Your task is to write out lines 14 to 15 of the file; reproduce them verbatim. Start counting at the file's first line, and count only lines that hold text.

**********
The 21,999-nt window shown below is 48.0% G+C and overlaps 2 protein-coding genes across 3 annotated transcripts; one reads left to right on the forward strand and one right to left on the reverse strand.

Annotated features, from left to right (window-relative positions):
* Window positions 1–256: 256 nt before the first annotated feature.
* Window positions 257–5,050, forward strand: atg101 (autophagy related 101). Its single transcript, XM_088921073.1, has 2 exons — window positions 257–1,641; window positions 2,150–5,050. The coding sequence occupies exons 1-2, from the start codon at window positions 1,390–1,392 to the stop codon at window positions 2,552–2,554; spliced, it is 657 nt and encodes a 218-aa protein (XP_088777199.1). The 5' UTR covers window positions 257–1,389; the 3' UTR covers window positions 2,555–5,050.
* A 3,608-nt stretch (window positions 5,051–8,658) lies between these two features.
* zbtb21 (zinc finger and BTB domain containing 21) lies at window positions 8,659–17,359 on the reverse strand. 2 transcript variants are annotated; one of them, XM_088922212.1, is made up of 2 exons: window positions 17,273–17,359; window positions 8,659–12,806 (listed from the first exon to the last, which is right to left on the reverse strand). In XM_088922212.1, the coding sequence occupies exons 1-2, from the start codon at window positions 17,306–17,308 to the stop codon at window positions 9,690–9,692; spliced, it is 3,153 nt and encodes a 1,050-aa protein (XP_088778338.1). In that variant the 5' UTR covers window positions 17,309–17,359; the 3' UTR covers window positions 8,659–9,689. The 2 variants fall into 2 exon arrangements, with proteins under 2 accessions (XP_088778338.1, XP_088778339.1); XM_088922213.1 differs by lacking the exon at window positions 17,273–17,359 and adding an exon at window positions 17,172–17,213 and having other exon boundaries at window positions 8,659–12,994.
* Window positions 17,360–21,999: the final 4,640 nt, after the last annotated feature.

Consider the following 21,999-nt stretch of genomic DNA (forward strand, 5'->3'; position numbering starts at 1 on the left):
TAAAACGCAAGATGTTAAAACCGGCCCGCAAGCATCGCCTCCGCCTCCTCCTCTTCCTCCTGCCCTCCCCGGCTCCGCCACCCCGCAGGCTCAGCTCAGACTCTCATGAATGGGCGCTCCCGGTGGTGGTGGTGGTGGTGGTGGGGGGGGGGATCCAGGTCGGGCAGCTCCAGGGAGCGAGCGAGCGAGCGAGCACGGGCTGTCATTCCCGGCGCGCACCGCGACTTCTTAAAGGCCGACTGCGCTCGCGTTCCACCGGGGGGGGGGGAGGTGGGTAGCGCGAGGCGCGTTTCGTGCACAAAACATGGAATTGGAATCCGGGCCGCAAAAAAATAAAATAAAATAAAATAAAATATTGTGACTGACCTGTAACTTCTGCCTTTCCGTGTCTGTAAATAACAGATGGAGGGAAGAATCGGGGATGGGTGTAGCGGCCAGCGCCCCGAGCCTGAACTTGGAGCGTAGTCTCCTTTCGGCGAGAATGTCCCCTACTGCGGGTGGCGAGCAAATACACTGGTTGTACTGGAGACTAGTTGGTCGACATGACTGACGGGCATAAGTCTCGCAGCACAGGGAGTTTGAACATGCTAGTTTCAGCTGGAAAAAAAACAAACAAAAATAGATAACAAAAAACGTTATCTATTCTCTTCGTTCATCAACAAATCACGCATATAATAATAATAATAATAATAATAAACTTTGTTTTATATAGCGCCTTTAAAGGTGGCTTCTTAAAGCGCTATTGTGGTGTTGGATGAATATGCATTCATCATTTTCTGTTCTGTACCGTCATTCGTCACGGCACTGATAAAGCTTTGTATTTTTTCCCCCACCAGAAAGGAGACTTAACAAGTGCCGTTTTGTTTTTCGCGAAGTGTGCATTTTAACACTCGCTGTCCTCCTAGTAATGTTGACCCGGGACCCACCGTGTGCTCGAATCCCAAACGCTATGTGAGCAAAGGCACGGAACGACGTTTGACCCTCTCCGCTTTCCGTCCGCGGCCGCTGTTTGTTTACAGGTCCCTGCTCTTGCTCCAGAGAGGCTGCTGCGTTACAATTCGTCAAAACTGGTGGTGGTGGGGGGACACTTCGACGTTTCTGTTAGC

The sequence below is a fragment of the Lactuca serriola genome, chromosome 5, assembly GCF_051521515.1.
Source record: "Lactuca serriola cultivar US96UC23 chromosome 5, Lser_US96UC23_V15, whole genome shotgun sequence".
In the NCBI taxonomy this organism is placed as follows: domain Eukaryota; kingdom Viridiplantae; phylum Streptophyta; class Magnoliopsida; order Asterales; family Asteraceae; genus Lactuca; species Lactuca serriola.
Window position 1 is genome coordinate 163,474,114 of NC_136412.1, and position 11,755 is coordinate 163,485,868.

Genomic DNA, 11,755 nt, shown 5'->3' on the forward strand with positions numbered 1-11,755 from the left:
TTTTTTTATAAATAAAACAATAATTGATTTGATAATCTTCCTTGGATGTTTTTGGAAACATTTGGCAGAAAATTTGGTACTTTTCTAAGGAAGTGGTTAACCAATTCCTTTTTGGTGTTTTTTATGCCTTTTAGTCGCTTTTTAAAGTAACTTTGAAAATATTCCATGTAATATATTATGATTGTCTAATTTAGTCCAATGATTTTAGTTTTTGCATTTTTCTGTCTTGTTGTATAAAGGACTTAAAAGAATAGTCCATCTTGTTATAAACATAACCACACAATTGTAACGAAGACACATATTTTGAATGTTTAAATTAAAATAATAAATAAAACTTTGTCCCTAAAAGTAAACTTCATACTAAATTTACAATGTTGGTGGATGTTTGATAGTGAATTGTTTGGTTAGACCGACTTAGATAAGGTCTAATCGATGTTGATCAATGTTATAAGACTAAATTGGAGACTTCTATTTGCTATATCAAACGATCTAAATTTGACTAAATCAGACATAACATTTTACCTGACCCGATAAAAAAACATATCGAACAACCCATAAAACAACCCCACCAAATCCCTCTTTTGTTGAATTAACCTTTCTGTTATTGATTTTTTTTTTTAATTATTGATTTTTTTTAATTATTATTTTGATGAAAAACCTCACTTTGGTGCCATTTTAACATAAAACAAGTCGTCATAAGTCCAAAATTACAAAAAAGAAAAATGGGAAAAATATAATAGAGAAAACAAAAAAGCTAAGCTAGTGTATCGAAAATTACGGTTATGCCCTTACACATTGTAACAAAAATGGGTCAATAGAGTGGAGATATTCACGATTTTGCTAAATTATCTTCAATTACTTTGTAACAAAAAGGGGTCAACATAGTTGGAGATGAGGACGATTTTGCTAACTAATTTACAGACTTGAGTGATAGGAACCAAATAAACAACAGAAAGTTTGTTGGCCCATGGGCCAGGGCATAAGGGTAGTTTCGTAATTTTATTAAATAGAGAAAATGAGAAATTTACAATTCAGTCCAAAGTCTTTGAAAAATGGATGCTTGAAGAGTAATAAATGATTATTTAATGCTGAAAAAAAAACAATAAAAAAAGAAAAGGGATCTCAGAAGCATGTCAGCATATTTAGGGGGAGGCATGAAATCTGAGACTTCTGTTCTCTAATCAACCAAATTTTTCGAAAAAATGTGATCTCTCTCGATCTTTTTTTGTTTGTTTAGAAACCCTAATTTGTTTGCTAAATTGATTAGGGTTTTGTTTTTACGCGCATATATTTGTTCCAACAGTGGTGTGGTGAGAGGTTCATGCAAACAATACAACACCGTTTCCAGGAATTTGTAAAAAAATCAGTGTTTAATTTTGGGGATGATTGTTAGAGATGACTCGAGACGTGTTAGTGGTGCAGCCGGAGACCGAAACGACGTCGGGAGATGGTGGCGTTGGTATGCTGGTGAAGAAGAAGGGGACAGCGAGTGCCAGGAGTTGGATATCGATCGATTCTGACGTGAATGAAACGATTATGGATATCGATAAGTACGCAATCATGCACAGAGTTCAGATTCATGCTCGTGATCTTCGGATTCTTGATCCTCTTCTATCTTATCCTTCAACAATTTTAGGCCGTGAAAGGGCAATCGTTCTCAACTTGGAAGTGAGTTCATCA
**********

Genomic DNA, 11,755 nt, shown 5'->3' on the forward strand with positions numbered 1-11,755 from the left:
TTTTTTTATAAATAAAACAATAATTGATTTGATAATCTTCCTTGGATGTTTTTGGAAACATTTGGCAGAAAATTTGGTACTTTTCTAAGGAAGTGGTTAACCAATTCCTTTTTGGTGTTTTTTATGCCTTTTAGTCGCTTTTTAAAGTAACTTTGAAAATATTCCATGTAATATATTATGATTGTCTAATTTAGTCCAATGATTTTAGTTTTTGCATTTTTCTGTCTTGTTGTATAAAGGACTTAAAAGAATAGTCCATCTTGTTATAAACATAACCACACAATTGTAACGAAGACACATATTTTGAATGTTTAAATTAAAATAATAAATAAAACTTTGTCCCTAAAAGTAAACTTCATACTAAATTTACAATGTTGGTGGATGTTTGATAGTGAATTGTTTGGTTAGACCGACTTAGATAAGGTCTAATCGATGTTGATCAATGTTATAAGACTAAATTGGAGACTTCTATTTGCTATATCAAACGATCTAAATTTGACTAAATCAGACATAACATTTTACCTGACCCGATAAAAAAACATATCGAACAACCCATAAAACAACCCCACCAAATCCCTCTTTTGTTGAATTAACCTTTCTGTTATTGATTTTTTTTTTTAATTATTGATTTTTTTTAATTATTATTTTGATGAAAAACCTCACTTTGGTGCCATTTTAACATAAAACAAGTCGTCATAAGTCCAAAATTACAAAAAAGAAAAATGGGAAAAATATAATAGAGAAAACAAAAAAGCTAAGCTAGTGTATCGAAAATTACGGTTATGCCCTTACACATTGTAACAAAAATGGGTCAATAGAGTGGAGATATTCACGATTTTGCTAAATTATCTTCAATTACTTTGTAACAAAAAGGGGTCAACATAGTTGGAGATGAGGACGATTTTGCTAACTAATTTACAGACTTGAGTGATAGGAACCAAATAAACAACAGAAAGTTTGTTGGCCCATGGGCCAGGGCATAAGGGTAGTTTCGTAATTTTATTAAATAGAGAAAATGAGAAATTTACAATTCAGTCCAAAGTCTTTGAAAAATGGATGCTTGAAGAGTAATAAATGATTATTTAATGCTGAAAAAAAAACAATAAAAAAAGAAAAGGGATCTCAGAAGCATGTCAGCATATTTAGGGGGAGGCATGAAATCTGAGACTTCTGTTCTCTAATCAACCAAATTTTTCGAAAAAATGTGATCTCTCTCGATCTTTTTTTGTTTGTTTAGAAACCCTAATTTGTTTGCTAAATTGATTAGGGTTTTGTTTTTACGCGCATATATTTGTTCCAACAGTGGTGTGGTGAGAGGTTCATGCAAACAATACAACACCGTTTCCAGGAATTTGTAAAAAAATCAGTGTTTAATTTTGGGGATGATTGTTAGAGATGACTCGAGACGTGTTAGTGGTGCAGCCGGAGACCGAAACGACGTCGGGAGATGGTGGCGTTGGTATGCTGGTGAAGAAGAAGGGGACAGCGAGTGCCAGGAGTTGGATATCGATCGATTCTGACGTGAATGAAACGATTATGGATATCGATAAGTACGCAATCATGCACAGAGTTCAGATTCATGCTCGTGATCTTCGGATTCTTGATCCTCTTCTATCTTATCCTTCAACAATTTTAGGCCGTGAAAGGGCAATCGTTCTCAACTTGGAAGTGAGTTCATCA